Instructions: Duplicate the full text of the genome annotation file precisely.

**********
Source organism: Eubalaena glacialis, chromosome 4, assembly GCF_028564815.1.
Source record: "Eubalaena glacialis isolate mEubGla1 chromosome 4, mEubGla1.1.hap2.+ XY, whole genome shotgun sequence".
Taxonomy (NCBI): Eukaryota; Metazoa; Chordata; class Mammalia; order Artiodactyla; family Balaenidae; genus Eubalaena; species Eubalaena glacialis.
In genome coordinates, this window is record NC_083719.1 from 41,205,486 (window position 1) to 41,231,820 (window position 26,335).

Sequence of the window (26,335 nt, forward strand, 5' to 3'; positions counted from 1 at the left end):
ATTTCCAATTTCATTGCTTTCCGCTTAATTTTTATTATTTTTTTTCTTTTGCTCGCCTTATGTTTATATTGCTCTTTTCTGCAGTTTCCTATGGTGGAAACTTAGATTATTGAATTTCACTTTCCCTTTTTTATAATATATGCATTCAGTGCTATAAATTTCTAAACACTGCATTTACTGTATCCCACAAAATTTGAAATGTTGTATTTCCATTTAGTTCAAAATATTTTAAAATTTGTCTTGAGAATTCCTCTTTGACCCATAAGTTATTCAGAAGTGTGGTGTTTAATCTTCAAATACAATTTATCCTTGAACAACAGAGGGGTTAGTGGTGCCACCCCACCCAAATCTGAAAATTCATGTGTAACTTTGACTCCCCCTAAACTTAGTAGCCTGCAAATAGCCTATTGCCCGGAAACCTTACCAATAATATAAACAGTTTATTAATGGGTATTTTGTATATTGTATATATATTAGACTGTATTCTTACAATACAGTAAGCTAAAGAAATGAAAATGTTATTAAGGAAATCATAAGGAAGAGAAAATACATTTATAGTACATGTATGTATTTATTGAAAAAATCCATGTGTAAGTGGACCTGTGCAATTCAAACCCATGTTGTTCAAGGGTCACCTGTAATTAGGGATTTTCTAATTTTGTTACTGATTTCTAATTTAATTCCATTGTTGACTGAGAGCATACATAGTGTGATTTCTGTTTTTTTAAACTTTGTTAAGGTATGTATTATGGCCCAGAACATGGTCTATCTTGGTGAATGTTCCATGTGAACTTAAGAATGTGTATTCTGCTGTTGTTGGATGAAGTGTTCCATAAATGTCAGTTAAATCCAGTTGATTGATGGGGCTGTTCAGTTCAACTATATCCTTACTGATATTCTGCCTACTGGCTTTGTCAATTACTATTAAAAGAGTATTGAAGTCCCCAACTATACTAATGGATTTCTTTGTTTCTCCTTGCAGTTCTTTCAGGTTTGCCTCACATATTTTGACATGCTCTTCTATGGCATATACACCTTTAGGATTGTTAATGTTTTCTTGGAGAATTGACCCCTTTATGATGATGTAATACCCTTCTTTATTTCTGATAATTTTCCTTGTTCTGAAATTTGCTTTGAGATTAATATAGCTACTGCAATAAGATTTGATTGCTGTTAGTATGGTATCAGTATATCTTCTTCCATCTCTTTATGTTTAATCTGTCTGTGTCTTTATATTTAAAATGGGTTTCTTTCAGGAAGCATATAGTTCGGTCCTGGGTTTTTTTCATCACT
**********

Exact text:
Source organism: Eubalaena glacialis, chromosome 4, assembly GCF_028564815.1.
Source record: "Eubalaena glacialis isolate mEubGla1 chromosome 4, mEubGla1.1.hap2.+ XY, whole genome shotgun sequence".
Taxonomy (NCBI): Eukaryota; Metazoa; Chordata; class Mammalia; order Artiodactyla; family Balaenidae; genus Eubalaena; species Eubalaena glacialis.
In genome coordinates, this window is record NC_083719.1 from 41,205,486 (window position 1) to 41,231,820 (window position 26,335).

Sequence of the window (26,335 nt, forward strand, 5' to 3'; positions counted from 1 at the left end):
ATTTCCAATTTCATTGCTTTCCGCTTAATTTTTATTATTTTTTTTCTTTTGCTCGCCTTATGTTTATATTGCTCTTTTCTGCAGTTTCCTATGGTGGAAACTTAGATTATTGAATTTCACTTTCCCTTTTTTATAATATATGCATTCAGTGCTATAAATTTCTAAACACTGCATTTACTGTATCCCACAAAATTTGAAATGTTGTATTTCCATTTAGTTCAAAATATTTTAAAATTTGTCTTGAGAATTCCTCTTTGACCCATAAGTTATTCAGAAGTGTGGTGTTTAATCTTCAAATACAATTTATCCTTGAACAACAGAGGGGTTAGTGGTGCCACCCCACCCAAATCTGAAAATTCATGTGTAACTTTGACTCCCCCTAAACTTAGTAGCCTGCAAATAGCCTATTGCCCGGAAACCTTACCAATAATATAAACAGTTTATTAATGGGTATTTTGTATATTGTATATATATTAGACTGTATTCTTACAATACAGTAAGCTAAAGAAATGAAAATGTTATTAAGGAAATCATAAGGAAGAGAAAATACATTTATAGTACATGTATGTATTTATTGAAAAAATCCATGTGTAAGTGGACCTGTGCAATTCAAACCCATGTTGTTCAAGGGTCACCTGTAATTAGGGATTTTCTAATTTTGTTACTGATTTCTAATTTAATTCCATTGTTGACTGAGAGCATACATAGTGTGATTTCTGTTTTTTTAAACTTTGTTAAGGTATGTATTATGGCCCAGAACATGGTCTATCTTGGTGAATGTTCCATGTGAACTTAAGAATGTGTATTCTGCTGTTGTTGGATGAAGTGTTCCATAAATGTCAGTTAAATCCAGTTGATTGATGGGGCTGTTCAGTTCAACTATATCCTTACTGATATTCTGCCTACTGGCTTTGTCAATTACTATTAAAAGAGTATTGAAGTCCCCAACTATACTAATGGATTTCTTTGTTTCTCCTTGCAGTTCTTTCAGGTTTGCCTCACATATTTTGACATGCTCTTCTATGGCATATACACCTTTAGGATTGTTAATGTTTTCTTGGAGAATTGACCCCTTTATGATGATGTAATACCCTTCTTTATTTCTGATAATTTTCCTTGTTCTGAAATTTGCTTTGAGATTAATATAGCTACTGCAATAAGATTTGATTGCTGTTAGTATGGTATCAGTATATCTTCTTCCATCTCTTTATGTTTAATCTGTCTGTGTCTTTATATTTAAAATGGGTTTCTTTCAGGAAGCATATAGTTCGGTCCTGGGTTTTTTTCATCACT